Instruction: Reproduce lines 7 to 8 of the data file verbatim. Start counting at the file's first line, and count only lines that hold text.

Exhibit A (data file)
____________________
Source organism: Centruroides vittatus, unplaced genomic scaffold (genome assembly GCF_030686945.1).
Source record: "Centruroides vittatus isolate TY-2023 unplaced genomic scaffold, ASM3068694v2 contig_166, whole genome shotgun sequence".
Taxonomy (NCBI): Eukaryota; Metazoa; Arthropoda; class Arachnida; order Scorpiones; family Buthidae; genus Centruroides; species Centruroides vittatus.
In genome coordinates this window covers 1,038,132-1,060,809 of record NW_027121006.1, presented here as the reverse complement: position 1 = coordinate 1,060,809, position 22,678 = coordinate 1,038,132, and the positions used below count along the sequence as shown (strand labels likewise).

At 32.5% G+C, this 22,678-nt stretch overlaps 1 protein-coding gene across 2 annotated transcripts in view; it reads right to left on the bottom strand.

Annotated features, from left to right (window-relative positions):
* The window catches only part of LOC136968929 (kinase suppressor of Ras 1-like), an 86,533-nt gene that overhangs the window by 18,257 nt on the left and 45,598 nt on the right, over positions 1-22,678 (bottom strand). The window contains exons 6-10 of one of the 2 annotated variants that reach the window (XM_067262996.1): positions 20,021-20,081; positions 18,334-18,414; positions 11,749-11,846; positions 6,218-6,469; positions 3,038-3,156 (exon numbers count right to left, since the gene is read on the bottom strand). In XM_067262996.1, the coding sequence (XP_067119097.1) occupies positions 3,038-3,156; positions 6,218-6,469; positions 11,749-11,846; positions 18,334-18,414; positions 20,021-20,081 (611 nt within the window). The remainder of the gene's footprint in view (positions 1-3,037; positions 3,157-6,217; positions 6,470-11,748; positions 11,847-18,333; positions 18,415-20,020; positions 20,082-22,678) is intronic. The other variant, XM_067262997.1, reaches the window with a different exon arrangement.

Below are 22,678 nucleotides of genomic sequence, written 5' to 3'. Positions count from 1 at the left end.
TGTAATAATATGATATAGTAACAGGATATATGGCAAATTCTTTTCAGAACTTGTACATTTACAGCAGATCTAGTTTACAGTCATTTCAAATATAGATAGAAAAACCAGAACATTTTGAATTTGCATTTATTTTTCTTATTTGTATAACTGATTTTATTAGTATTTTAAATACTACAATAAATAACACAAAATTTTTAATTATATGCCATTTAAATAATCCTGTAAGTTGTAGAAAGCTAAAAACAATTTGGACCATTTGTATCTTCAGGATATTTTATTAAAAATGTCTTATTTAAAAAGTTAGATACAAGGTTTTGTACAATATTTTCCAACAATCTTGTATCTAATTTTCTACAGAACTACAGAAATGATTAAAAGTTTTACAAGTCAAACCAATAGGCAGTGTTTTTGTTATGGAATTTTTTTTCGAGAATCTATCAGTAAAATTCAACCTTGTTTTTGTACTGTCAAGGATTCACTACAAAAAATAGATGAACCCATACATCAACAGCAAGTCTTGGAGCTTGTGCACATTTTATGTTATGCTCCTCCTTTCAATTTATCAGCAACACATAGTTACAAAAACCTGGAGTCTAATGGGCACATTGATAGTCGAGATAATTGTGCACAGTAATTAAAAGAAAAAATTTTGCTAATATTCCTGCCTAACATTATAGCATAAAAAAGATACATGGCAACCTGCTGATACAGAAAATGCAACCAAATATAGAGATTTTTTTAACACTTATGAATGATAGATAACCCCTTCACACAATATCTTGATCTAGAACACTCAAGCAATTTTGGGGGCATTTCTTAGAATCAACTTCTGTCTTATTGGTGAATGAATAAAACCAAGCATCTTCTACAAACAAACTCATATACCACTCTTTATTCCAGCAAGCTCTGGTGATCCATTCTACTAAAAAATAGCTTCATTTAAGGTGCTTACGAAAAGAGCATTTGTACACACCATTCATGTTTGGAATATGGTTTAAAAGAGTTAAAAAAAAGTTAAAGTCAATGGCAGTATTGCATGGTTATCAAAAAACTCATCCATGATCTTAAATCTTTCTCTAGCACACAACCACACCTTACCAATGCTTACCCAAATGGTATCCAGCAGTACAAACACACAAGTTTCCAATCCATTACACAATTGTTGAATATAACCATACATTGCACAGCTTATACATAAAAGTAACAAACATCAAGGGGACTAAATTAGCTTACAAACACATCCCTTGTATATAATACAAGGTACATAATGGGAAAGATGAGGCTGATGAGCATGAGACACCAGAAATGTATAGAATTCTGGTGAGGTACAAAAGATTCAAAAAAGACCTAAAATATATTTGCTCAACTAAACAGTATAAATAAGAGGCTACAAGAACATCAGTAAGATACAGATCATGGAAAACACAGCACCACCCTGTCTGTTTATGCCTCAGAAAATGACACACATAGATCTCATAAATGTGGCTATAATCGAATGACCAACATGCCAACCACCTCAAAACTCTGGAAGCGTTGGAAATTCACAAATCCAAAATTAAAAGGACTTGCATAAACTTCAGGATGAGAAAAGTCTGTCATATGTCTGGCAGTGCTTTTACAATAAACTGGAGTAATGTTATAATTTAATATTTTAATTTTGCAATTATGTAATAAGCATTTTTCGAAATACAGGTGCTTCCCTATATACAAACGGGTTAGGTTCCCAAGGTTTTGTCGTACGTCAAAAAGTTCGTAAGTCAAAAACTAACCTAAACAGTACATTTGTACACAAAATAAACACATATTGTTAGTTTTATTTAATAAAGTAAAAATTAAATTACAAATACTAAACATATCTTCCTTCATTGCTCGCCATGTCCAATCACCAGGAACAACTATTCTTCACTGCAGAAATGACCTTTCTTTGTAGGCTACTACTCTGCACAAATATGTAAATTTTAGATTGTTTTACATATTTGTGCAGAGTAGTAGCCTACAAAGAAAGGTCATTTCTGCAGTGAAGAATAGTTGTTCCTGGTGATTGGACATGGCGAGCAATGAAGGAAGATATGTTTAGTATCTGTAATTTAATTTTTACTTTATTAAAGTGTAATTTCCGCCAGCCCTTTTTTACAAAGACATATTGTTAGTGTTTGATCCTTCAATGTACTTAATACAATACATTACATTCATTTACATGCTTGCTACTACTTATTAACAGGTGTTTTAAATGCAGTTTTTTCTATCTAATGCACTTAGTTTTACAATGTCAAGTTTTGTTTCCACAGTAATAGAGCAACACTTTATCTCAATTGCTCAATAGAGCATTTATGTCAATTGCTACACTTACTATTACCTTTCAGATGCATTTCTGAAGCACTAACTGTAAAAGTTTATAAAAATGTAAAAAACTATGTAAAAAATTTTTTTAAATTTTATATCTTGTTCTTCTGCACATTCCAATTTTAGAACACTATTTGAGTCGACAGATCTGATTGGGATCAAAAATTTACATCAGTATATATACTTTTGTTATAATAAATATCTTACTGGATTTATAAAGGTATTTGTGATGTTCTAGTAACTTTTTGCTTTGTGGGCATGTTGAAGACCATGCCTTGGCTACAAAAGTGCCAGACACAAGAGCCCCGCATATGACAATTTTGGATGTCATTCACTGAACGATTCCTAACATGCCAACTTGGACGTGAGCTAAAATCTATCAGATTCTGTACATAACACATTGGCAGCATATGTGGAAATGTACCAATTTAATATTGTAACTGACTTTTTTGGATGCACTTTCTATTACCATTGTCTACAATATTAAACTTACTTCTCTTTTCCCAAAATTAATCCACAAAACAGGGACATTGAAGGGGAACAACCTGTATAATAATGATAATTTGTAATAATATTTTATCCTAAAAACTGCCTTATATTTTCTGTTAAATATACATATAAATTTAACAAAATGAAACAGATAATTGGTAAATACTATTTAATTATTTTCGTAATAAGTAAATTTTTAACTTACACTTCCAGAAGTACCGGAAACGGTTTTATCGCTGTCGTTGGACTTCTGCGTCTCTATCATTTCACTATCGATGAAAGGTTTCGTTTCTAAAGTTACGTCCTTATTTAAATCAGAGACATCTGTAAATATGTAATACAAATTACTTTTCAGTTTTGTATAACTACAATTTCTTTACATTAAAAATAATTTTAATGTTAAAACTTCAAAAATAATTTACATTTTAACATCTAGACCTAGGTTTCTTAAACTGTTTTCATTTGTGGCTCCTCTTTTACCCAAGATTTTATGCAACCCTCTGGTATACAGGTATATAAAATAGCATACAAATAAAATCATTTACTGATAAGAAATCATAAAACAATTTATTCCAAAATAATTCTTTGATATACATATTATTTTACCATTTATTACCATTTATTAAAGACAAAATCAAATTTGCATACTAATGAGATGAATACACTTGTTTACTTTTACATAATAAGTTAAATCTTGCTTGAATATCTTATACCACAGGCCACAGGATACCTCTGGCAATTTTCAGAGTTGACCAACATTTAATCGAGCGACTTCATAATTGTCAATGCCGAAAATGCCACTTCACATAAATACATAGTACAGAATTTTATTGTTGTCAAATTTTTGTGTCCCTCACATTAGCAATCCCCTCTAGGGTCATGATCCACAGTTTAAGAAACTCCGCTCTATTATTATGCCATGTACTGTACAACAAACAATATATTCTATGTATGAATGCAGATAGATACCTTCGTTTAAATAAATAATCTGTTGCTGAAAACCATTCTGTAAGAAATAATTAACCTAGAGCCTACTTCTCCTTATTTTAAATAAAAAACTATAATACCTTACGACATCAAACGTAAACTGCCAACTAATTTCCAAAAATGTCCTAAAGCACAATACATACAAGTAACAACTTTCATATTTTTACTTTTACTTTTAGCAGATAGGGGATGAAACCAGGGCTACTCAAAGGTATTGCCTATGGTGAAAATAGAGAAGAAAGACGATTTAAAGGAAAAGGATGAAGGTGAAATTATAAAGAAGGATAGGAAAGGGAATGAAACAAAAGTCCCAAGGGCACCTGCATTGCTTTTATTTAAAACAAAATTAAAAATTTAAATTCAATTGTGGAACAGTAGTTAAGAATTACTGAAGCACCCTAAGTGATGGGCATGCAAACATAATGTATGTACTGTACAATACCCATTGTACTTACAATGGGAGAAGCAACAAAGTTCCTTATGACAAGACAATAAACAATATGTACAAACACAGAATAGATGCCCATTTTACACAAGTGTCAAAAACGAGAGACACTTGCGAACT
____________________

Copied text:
* The window catches only part of LOC136968929 (kinase suppressor of Ras 1-like), an 86,533-nt gene that overhangs the window by 18,257 nt on the left and 45,598 nt on the right, over positions 1-22,678 (bottom strand). The window contains exons 6-10 of one of the 2 annotated variants that reach the window (XM_067262996.1): positions 20,021-20,081; positions 18,334-18,414; positions 11,749-11,846; positions 6,218-6,469; positions 3,038-3,156 (exon numbers count right to left, since the gene is read on the bottom strand). In XM_067262996.1, the coding sequence (XP_067119097.1) occupies positions 3,038-3,156; positions 6,218-6,469; positions 11,749-11,846; positions 18,334-18,414; positions 20,021-20,081 (611 nt within the window). The remainder of the gene's footprint in view (positions 1-3,037; positions 3,157-6,217; positions 6,470-11,748; positions 11,847-18,333; positions 18,415-20,020; positions 20,082-22,678) is intronic. The other variant, XM_067262997.1, reaches the window with a different exon arrangement.

Below are 22,678 nucleotides of genomic sequence, written 5' to 3'. Positions count from 1 at the left end.